Nine years ago, Joey Evans broke his back in a motorbike race. Now he is preparing to race against able-bodied riders in the Dakar Rally in January. CLAIRE RENCKEN met this indomitable character.
On October 13, 2007, Joey lined up at the start of the Heidelberg Harescramble with about 20 other riders. “I had a bad start there the year before and sat in the dust for ages, unable to pass. This time I was determined to get a good start. And that’s all I can remember – until I woke up facing the sky, with paramedics and spectators standing around me. Later I was told that, going into the first corner about 100 m after the start, another rider crashed into my swing arm and I was catapulted off the bike, landed on my head and got ridden over by other riders,” he recalls.
After the initial relief when Joey regained consciousness and joked “Did I win?” the gravity of his injuries became apparent when he realised he could not feel his legs. “To top it off, I thought my mouth was full of dirt and stones and I was spitting them out – it turned out I had broken 12 teeth, some were completely shattered.”
To cut an amazing story short (do yourself a favour and read his full account of events on his website, cleverly named From Para to Dakar, at www.fromparatodakar.co.za), Joey was told by doctors that he would never walk again and that he was completely paralysed from the chest down. However, he started regaining limited sensation and was determined to get back on his feet. As time went on, he then grew determined to get back on a motorbike and once he had accomplished that, he started riding in rallies again and set his sights on the Dakar Rally for 2017.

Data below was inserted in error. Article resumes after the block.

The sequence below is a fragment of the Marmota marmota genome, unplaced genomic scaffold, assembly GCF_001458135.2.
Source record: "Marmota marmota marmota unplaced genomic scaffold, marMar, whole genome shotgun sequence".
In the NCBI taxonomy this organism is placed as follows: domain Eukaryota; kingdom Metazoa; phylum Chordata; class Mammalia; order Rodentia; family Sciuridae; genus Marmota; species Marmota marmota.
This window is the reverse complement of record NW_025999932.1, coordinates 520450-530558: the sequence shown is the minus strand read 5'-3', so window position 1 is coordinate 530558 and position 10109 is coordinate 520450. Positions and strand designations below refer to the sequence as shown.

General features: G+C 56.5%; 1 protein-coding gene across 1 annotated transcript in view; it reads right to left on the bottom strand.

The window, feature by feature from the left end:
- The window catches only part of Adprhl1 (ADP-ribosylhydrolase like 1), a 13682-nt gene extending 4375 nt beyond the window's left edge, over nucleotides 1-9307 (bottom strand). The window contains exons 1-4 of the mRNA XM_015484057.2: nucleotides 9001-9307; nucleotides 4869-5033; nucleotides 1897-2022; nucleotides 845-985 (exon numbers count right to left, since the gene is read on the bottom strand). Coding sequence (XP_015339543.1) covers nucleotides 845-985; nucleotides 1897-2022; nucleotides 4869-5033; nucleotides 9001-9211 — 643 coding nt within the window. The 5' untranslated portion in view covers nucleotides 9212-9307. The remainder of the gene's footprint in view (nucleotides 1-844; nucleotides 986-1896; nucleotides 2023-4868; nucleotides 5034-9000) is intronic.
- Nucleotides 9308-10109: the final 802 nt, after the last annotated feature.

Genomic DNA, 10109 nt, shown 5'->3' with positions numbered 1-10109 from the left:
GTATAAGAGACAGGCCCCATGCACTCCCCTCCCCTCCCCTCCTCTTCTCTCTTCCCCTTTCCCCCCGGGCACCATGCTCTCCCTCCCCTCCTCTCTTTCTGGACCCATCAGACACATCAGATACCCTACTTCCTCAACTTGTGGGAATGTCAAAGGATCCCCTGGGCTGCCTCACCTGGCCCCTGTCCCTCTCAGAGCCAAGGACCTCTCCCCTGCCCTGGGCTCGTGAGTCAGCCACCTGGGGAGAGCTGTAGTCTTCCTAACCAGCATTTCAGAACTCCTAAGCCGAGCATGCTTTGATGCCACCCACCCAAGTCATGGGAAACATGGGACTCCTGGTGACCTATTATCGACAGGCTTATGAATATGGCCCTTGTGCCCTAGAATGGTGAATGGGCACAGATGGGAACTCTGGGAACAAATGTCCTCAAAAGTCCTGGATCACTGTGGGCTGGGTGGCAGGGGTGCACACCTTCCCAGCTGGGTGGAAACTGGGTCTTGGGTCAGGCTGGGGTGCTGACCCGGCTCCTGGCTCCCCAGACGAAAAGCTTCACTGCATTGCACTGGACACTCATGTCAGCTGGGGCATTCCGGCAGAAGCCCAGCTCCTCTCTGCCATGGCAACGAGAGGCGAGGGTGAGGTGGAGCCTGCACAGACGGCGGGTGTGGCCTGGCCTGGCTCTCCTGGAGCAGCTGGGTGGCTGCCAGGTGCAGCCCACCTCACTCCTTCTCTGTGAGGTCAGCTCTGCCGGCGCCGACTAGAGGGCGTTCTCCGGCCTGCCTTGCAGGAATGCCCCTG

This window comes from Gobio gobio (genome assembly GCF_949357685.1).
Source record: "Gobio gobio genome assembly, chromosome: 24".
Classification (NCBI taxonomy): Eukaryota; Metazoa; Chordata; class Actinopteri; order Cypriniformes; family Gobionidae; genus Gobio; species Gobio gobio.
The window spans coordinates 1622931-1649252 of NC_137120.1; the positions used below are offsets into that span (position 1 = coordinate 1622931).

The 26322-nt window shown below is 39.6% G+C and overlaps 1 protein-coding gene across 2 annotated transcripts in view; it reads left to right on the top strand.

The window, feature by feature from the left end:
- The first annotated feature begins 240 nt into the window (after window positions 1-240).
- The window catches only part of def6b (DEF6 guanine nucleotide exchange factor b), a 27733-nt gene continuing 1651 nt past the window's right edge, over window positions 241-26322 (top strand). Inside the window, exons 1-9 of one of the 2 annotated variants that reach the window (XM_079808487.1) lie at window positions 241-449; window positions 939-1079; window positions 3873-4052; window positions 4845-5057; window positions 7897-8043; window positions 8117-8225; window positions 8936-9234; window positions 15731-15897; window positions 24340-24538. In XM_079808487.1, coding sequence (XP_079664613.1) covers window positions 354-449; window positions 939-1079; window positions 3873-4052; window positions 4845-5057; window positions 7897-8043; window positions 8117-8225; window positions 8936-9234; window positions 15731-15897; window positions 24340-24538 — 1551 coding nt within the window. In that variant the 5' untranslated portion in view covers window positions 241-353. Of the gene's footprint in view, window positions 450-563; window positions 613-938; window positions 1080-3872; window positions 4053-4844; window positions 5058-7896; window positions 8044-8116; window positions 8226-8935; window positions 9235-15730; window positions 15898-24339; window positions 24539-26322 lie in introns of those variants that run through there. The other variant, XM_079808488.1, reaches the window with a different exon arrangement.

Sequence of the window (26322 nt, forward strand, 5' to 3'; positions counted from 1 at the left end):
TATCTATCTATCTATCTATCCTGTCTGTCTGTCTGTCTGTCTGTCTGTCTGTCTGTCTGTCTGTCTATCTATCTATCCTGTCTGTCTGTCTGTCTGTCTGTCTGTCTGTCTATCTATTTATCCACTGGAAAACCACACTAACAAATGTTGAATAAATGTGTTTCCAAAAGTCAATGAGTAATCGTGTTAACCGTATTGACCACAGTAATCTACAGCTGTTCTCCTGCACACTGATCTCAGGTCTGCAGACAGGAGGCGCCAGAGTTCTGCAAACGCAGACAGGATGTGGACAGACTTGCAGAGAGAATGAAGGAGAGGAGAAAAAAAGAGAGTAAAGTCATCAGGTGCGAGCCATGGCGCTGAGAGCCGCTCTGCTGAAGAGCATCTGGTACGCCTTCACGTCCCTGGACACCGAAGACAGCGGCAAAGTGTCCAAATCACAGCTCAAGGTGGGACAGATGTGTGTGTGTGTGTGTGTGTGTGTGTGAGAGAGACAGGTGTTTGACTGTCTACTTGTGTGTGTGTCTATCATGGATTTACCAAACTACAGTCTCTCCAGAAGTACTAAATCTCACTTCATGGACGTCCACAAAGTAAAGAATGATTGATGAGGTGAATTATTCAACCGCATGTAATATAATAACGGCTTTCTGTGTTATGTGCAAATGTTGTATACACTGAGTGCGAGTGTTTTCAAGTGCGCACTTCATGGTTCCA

Says Joey: “So here I am in 2016. I can now walk quite well and sometimes people don’t even notice I have a problem. However, my legs still don’t work properly; they are much weaker and slower than before and spasm a lot when I’m tired or when my adrenaline is going. I can’t run properly or jump – but I can do a bit of a dodgy-looking jog! I can feel touch, but still can’t feel any hot, cold or pain sensation from below my chest. I still take medication to help digestion and need to self-catheterise several times daily, which is a challenge in race conditions.
“But, I can ride a bike okay and know that Dakar is (after a long time) within my reach. So this year I entered the Merzouga Rally in Morocco in May. This rally is owned by ASO, the same company that owns the Dakar, and is an official qualifier for the Dakar 2017. I needed just to finish in the pro class at this six-day rally and I would automatically qualify for Dakar 2017. It wasn’t easy but after the six days I managed to cross the finish in 39th position, thus earning my place at Dakar in January 2017!”
Now the hard work of fundraising, sacrifice and training has really started. We will be rooting for you in January, Joey. Best of luck from the Rolling Inspiration team!